Gilead and Merck share new data from phase 2 HIV treatment trial

Gilead Sciences and Merck (known as MSD outside of the US and Canada) have announced results from the phase 2 clinical study assessing the combination of islatravir and lenacapavir for viral suppression in HIV treatment. The results were presented at the 31st Conference on Retroviruses and Opportunistic Infections (CROI), and demonstrated that at 24 weeks the investigational combination maintained a 94.2% rate of viral suppression (HIV-1 RNA <50 copies/mL), which was a secondary endpoint on the trial.
Followingthisdataaroundtheantiviralactivities, as well as the pharmacokinetics profiles of the two drugs, it is expected that the development of this combination will continue.
According to the companies’ press release, ‘The potent antiviral activities, along with pharmacokinetic profiles of islatravir and lenacapavir, support their development as an investigational once-weekly oral combination regimen. Single-tablet daily oral therapies have helped to transform HIV care, but options that allow for less frequent dosing have the potential to address adherence, stigma and other challenges faced by some individuals taking daily oral antiretroviral therapy’.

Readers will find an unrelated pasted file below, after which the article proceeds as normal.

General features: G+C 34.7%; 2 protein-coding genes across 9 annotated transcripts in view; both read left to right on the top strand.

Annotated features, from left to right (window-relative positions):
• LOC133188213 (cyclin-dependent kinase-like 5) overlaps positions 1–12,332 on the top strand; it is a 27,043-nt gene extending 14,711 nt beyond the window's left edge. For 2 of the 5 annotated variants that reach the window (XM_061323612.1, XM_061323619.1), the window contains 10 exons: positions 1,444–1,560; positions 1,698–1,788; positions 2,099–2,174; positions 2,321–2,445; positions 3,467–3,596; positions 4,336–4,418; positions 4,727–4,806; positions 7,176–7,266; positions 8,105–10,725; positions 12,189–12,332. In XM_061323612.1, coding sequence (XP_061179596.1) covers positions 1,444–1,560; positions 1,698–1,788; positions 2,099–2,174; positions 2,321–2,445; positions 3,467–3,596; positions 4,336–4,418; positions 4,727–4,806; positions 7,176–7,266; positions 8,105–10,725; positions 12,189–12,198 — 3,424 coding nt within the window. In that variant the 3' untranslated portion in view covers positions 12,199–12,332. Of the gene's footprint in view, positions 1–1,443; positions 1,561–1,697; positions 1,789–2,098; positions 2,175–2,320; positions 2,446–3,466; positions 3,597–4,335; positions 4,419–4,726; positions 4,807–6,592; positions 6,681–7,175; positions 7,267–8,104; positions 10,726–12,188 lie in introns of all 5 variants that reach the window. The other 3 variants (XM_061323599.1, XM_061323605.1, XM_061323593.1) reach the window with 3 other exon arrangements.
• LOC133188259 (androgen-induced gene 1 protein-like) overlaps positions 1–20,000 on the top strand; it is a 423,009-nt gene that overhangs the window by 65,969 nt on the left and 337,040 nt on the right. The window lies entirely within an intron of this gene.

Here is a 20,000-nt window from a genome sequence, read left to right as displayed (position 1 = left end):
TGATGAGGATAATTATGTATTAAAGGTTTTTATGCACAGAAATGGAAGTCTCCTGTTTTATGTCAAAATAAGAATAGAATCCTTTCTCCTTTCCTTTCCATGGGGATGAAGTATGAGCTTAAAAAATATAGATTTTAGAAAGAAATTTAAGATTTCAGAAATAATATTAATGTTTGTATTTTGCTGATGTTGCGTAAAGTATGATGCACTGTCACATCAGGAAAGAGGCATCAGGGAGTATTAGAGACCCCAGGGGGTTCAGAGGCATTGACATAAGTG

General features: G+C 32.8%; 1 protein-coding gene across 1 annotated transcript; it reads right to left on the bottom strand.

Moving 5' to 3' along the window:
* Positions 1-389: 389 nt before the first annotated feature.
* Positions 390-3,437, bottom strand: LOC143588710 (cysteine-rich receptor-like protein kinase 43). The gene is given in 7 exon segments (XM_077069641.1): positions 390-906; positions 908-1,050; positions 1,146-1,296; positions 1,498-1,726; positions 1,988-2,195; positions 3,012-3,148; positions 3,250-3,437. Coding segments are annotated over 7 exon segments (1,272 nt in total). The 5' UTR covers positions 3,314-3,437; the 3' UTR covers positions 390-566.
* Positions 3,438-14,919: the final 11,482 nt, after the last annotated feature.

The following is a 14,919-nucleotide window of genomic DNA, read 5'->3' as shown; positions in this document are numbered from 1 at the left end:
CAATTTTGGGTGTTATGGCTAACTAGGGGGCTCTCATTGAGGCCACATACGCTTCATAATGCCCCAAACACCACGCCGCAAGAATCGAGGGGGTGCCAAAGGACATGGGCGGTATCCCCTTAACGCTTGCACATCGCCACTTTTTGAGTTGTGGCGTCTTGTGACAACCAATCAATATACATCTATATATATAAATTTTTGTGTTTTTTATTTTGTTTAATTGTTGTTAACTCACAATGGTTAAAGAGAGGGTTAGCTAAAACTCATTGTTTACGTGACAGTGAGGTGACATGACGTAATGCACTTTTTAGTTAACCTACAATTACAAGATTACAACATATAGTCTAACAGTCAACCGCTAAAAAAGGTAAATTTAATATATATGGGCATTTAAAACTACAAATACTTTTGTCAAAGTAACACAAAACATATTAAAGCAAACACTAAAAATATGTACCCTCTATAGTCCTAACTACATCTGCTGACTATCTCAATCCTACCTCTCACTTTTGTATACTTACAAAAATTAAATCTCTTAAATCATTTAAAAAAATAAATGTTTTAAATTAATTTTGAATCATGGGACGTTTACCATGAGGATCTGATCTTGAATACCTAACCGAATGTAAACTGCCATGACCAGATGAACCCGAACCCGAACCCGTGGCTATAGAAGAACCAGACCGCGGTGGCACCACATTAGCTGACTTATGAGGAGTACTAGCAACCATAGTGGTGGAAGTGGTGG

Jared Baeten MD PhD, vice president, HIV clinical development at Gilead Sciences, commented: “HIV treatment is not one size fits all – developing once-weekly treatment options could help meet the needs of each individual, aiming toward maximising long-term outcomes for people with HIV. This promising data presented at CROI helps bring us one step closer to our goal of providing a wide range of options that may help transform the HIV treatment landscape.”
Dr Elizabeth Rhee, vice president, global clinical development at Merck Research Laboratories, added: “Our strategies for managing and treating HIV must evolve with the needs of the HIV community, and we are excited to have this promising first data from the phase 2 study for islatravir and lenacapavir presented at CROI. Gilead and Merck remain committed to this collaboration and to the development of a potential once-weekly oral therapy for people living with HIV who may need additional options to help maintain viral suppression.”